Hope still standing

MCC partner in Ukraine cares for most vulnerable in Kharkiv

An MCC partner, Kharkiv Independent ECB Churches, evacuated residents from Kharkiv, housing them at a local Christian school and the House of Hope, a seniors residence in their village community 31 miles from Kharkiv. Photo: KECB.

When rockets began to rain down onto Kharkiv, Ukraine, Pavel* and a group from his church stepped outside, raised their hands and prayed. They turned in faith to God, seeking the protection of a seniors’ home called House of Hope in a village close to Kharkiv, where Pavel has been providing relief for people fleeing the conflict. After more than a month of destruction in Kharkiv and the surrounding area, House of Hope is still standing.

Still standing, too, is Pavel’s hope. He is the leader of Kharkiv Independent ECB Churches (KECB), an MCC partner in Ukraine which works to support the elderly, the sick and the poor. KECB is helping the most vulnerable escape the danger of the conflict by moving them to smaller villages around Kharkiv that have been less directly targeted.

Kharkiv is Ukraine’s second-largest city and has been the site of some of the worst destruction by Russian military forces. Much of the city that once was home to 1.4 million people has been reduced to unlivable rubble. Some 80 percent of the population has fled the city and the area around it. While many have escaped to neighboring countries seeking refuge, many Ukrainians are unable to flee the death and destruction, particularly those who are disabled, sick or very old.

MCC partner KECB brings a delivery of food and medicine to a woman living near Kharkiv who had one of her legs amputated because of diabetes. Her blood sugar is often dangerously low because she has a hard time getting the food she needs. KECB volunteers visit regularly to bring food and medical professionals to check on her. Photo: KECB.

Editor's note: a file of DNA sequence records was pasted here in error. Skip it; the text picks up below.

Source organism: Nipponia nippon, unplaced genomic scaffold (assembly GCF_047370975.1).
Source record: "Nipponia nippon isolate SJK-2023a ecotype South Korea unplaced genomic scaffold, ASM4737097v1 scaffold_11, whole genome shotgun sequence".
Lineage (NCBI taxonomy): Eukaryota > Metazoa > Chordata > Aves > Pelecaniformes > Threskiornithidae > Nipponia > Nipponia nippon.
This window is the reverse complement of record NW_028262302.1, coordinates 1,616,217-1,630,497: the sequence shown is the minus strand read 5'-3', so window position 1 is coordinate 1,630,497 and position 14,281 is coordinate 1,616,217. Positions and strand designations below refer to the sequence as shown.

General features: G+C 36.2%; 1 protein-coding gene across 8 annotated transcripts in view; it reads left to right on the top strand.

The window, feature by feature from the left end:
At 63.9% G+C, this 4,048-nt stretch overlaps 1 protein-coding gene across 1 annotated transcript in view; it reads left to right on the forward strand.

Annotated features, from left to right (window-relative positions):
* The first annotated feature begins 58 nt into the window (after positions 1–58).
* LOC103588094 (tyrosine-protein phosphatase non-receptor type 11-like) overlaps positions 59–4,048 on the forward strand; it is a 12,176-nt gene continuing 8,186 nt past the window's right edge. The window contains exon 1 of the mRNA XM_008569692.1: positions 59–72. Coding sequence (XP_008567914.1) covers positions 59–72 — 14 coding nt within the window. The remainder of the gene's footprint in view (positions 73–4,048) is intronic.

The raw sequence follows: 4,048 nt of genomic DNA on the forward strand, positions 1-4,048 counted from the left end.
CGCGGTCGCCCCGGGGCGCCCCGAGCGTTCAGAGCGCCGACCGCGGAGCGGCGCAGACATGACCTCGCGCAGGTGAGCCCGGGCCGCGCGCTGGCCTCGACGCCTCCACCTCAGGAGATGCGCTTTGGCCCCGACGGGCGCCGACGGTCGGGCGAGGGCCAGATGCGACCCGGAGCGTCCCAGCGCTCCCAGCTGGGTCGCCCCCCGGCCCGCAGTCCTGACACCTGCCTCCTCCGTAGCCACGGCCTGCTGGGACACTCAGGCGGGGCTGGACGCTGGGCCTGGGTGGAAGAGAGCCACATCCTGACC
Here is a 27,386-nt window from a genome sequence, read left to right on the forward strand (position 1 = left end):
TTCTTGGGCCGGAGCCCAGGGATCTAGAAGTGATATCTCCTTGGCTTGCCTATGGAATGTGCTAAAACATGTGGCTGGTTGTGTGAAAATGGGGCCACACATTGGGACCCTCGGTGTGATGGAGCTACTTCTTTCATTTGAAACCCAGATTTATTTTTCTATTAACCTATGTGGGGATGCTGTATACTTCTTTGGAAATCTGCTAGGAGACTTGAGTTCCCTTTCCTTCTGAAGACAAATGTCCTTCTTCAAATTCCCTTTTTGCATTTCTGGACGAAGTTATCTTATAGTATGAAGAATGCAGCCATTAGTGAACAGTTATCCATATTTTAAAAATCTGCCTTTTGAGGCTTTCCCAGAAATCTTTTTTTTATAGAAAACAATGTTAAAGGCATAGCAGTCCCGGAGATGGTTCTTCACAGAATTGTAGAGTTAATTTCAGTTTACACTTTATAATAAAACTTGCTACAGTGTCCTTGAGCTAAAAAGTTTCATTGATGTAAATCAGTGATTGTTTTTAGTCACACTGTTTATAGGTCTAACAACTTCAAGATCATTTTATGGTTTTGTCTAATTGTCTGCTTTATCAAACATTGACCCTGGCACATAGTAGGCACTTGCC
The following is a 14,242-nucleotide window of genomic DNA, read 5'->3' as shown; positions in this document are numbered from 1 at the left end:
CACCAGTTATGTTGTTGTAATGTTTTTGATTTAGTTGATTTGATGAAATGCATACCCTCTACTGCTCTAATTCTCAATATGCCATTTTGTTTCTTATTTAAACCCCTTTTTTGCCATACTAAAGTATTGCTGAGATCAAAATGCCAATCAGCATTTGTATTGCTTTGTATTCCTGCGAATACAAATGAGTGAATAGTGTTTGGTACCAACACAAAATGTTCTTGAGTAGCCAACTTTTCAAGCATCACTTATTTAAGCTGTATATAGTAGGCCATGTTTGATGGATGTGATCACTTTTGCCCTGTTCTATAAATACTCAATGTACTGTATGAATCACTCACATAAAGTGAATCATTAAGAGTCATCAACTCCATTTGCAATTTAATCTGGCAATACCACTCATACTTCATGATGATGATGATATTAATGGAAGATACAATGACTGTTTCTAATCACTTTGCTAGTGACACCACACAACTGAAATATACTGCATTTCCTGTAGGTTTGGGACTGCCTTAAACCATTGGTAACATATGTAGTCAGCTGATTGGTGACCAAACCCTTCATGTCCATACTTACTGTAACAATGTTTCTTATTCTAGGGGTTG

KECB is based out of a village* near Kharkiv that is home to around 4,300 people. In addition to transporting people to safety, KECB is buying and making food and, more importantly, says Pavel, purchasing much-needed medicine.

“We have 47 people with epilepsy in this district and the authorities came to us with a request to help with medicine for these people,” Pavel says. “There are also 57 with diabetes, 54 with cancer, 27 including some children with asthma and 63 with thyroid conditions. We need very special medicine, not just what you buy when you have a cold.”

Through the outpouring of support from MCC donors across the world, KECB has received support to continue this life-saving work.

“For the people who are sick or disabled, it’s very hard for them,” Pavel says. “We’ve taken people out of places that the battle lines are very close to, like Slovyansk and Kramatorsk. Just yesterday, some brothers [from the church] set up a toilet so it could be adapted for those who can’t move around on their own.”

For many of the people KECB is helping, physical needs are only one component of caring for them.

An 84-year-old woman (center) who was discharged from a hospital in the middle of the conflict in Ukraine sits with others at House of Hope, a seniors’ home run by MCC partner Kharkiv Independent ECB Churches (KECB). Photo: KECB.

“There was an 84-year-old woman who was brought to us from the hospital,” Pavel says. “She did not see all the destruction and can’t fully realize and believe that all this is actually happening. She needs to talk about it all the time. She has a house, which is now partially destroyed. She lives in the area of constant shelling, and it is not possible to return there now.”

KECB’s small fleet of vehicles travels to several villages in the area around Kharkiv every day, looking for anyone left behind who needs help. Through their base at House of Hope and the Christian school next door, they also prepare meals and food packages for as many people as possible, baking bread multiple times a day. Pavel says once the relief supplies have been distributed, the buckets that MCC relief kits are packaged in make great vessels for proofing large batches of dough.

“If we can’t use all the bread in one day, we cut it and dry it so it can be eaten tomorrow or in the food packages,” he says, holding up a five-gallon pail filled to the top with dried cubes of bread. “We’ve distributed more than 11,000 food packages so far.”

*Last names and specific locations are not used for security purposes.


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